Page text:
Morning. Soft light is poking through my window. Before my alarm has a chance to shatter the fragile peace of early hours, Instagram, daily news, and Viber (European analog of Whatsapp) has already entered my day. Checking in with mom on Viber, seeing what is happening in the world, and scrolling through a creatively beautified feed of my Insta-friends- all of it did not exist a mere decade ago. Since the emergence and viral popularity spread of social media platforms, public opinion seems to be split into highly polarized camps. People love it, hate it, hate to love it, love to hate it, you get the gist. When I tried to do my little investigation to see which social media notion prevails, I did not have to dig deep.
Out of 10 options suggested by google, only 2 indicate something positive regarding social media influence. Google presents roughly 762 million results, explaining why your life and society are at risk of negative impact due to such interactions. Take Jaron Lanier’s fervent argument, for example, outlined in his book Ten Reasons For Deleting Your Social Media. Go ahead, peak at the table of contents. According to the author, these popular platforms make you into an “unhappy a**hole incapable of empathy and unable to exercise free will.” The last chapter of the book puts a cherry on top- “Social Media Hates Your Soul.” Whoa, I am going to quit that scroll through my Instagram in the morning.
But is it THAT bad? Being a relatively new phenomenon, Social Media continues to penetrate our business and private world inconspicuously and has profoundly changed the way we go about our lives. As with many revolutionary inventions of the past, resistance to adopt the innovation may cause significant friction in the masses. However, I want to present a challenge of negative perceptions “makeover” and remedy this destructive social media image.
So, what is inherently positive about social media presence?
- Search for information and news alert distribution
From peer reviews and opinions to raised awareness on global issues- we indeed rely on the ubiquitous connectivity Social Media offers. Many news outlets and organizations leverage the social channel to post items immediately and keep the public informed. Does it always go smoothly? Of course not. But in retrospect, the social platforms does more good than harm.
This point touches on a sensitive topic for me. Being born and raised in relative proximity to the Chernobyl Nuclear Plant, I lived through the tragic events of 1986 and the explosion’s horrific aftermath. Although the news eventually erupted, the Soviet government exerted its power to conceal the deadly accident from public knowledge. As a result, residents of the area and neighboring countries (the cloud of radiation spread thousands of miles around the epicenter) inhaled radiation poisoned air and consumed contaminated products for months (!!!) without knowing anything about the danger. Having witnessed the Chernobyl catastrophe’s ramifications, I want to argue that such an event would never fly under the radar; it would never go unnoticed, unpublished, or unexposed in today’s world. Reacting quickly to pivots of global affairs, reaching people faster than ever before is what makes social media indispensable in the field of information management.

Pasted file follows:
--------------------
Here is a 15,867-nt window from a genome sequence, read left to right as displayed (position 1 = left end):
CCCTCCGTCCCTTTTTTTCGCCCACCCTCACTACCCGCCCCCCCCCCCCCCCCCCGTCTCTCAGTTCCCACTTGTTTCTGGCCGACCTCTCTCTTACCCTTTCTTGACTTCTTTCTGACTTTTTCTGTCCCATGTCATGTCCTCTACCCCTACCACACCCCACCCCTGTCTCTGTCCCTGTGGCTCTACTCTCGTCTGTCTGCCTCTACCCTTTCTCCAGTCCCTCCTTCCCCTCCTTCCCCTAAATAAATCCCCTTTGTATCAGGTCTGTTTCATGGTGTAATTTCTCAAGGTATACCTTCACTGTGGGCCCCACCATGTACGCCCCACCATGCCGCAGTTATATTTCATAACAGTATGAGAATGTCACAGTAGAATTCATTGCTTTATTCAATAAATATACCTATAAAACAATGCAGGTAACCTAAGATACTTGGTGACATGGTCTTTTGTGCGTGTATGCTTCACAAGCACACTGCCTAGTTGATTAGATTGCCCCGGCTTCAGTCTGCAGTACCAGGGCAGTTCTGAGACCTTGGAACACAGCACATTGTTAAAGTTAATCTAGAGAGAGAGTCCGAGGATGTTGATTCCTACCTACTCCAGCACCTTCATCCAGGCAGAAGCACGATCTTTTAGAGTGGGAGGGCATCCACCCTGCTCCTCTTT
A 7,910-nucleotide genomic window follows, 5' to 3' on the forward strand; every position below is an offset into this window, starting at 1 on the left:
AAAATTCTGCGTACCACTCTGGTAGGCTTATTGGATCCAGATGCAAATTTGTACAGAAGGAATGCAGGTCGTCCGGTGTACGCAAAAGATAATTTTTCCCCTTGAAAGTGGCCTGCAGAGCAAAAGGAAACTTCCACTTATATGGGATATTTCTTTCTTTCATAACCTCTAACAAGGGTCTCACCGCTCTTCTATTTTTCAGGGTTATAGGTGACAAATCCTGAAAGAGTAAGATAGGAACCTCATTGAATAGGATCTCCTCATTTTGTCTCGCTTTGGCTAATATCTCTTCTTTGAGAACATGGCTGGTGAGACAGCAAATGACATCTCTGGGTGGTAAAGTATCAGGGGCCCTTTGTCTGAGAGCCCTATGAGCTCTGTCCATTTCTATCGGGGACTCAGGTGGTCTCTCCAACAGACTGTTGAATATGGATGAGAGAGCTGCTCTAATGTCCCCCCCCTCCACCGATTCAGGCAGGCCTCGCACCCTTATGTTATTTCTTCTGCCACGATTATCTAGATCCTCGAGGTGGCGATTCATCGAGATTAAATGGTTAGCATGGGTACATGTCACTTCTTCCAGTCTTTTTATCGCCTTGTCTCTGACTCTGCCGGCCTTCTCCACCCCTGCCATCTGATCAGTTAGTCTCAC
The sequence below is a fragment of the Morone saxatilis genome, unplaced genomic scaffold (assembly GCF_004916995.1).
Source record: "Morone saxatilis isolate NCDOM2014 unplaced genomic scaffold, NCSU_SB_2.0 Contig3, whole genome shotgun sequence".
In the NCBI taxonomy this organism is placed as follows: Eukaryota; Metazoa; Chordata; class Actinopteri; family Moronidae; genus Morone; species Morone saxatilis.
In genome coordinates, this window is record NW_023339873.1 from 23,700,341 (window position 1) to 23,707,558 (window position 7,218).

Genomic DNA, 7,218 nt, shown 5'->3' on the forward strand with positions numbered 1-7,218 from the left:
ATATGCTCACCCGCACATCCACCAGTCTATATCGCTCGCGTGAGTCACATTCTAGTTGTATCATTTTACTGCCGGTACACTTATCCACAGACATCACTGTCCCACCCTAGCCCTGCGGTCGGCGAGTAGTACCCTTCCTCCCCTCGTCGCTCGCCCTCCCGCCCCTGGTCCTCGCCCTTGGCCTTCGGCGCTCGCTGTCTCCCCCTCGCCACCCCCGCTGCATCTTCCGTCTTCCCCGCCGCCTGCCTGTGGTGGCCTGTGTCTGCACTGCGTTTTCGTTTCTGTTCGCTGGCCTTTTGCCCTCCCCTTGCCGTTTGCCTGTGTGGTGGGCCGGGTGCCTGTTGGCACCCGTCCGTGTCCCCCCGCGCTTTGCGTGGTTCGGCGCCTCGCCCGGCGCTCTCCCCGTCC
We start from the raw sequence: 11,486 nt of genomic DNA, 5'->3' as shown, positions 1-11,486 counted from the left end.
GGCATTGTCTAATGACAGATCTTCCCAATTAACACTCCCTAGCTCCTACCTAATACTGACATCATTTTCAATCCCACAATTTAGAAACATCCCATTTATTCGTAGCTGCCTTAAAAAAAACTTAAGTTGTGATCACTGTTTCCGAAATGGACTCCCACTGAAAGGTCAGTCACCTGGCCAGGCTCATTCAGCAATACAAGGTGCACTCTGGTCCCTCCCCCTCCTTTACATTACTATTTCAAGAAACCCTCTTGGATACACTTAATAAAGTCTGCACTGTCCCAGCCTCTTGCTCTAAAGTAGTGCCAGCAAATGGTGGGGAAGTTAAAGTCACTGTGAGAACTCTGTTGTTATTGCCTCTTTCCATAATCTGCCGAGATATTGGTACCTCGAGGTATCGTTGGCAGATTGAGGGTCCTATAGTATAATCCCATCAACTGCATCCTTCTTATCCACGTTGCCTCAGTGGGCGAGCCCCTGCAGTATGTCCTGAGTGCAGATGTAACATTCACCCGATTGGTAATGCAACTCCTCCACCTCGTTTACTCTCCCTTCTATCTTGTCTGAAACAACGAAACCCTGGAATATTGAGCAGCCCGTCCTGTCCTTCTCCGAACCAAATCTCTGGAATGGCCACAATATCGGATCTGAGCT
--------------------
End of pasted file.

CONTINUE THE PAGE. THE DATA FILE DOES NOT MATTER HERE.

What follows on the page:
I tend to view the increasing connectivity as a positive development. Perhaps my opinion is once again dictated by living far away from my family. Back in 2002, communicating with loved ones and friends without the accessibility and ease of social media like Viber, Whatsapp, Facebook, Instagram, etc. that are commonplace today, made assimilating to life in my new country much more difficult. When Skype first emerged with its video-call feature, I cannot quite express how delighted I was! Now, when social media enables interaction in real-time, I no longer feel disconnected from my folks and childhood friends. Chats, video calls, instant photo exchange, social media updates, comments make the closeness almost tangible and give me peace of mind.
Pew research indicates that social platforms users attribute deeper connections, friendships with others to social media, and overall feel optimistic about its impact on their lives.
As social channels evolve, we are going to continue experiencing their profound influence. Not all of it will be well received, accepted, or beneficial. However, I believe that social media is merely a tool. And as with any device, it’s what we choose to do with it that counts.
Agrawal, A. (2016, March 18). It’s Not All Bad: The Social Good Of Social Media. Retrieved September 20, 2020, from https://www.forbes.com/sites/ajagrawal/2016/03/18/its-not-all-bad-the-social-good-of-social-media/
Anderson, M., & Jiang, J. (2019, December 31). 1. Teens and their experiences on social media. Retrieved September 20, 2020, from https://www.pewresearch.org/internet/2018/11/28/teens-and-their-experiences-on-social-media
The Impact of Social Media: Is it Irreplaceable? Retrieved September 20, 2020, from https://knowledge.wharton.upenn.edu/article/impact-of-social-media/
Lanier, J. (2019). Ten Arguments for Deleting Your Social Media Accounts Right Now. Retrieved September 20, 2020, from https://www.amazon.com/Arguments-Deleting-Social-Media-Accounts/dp/125019668X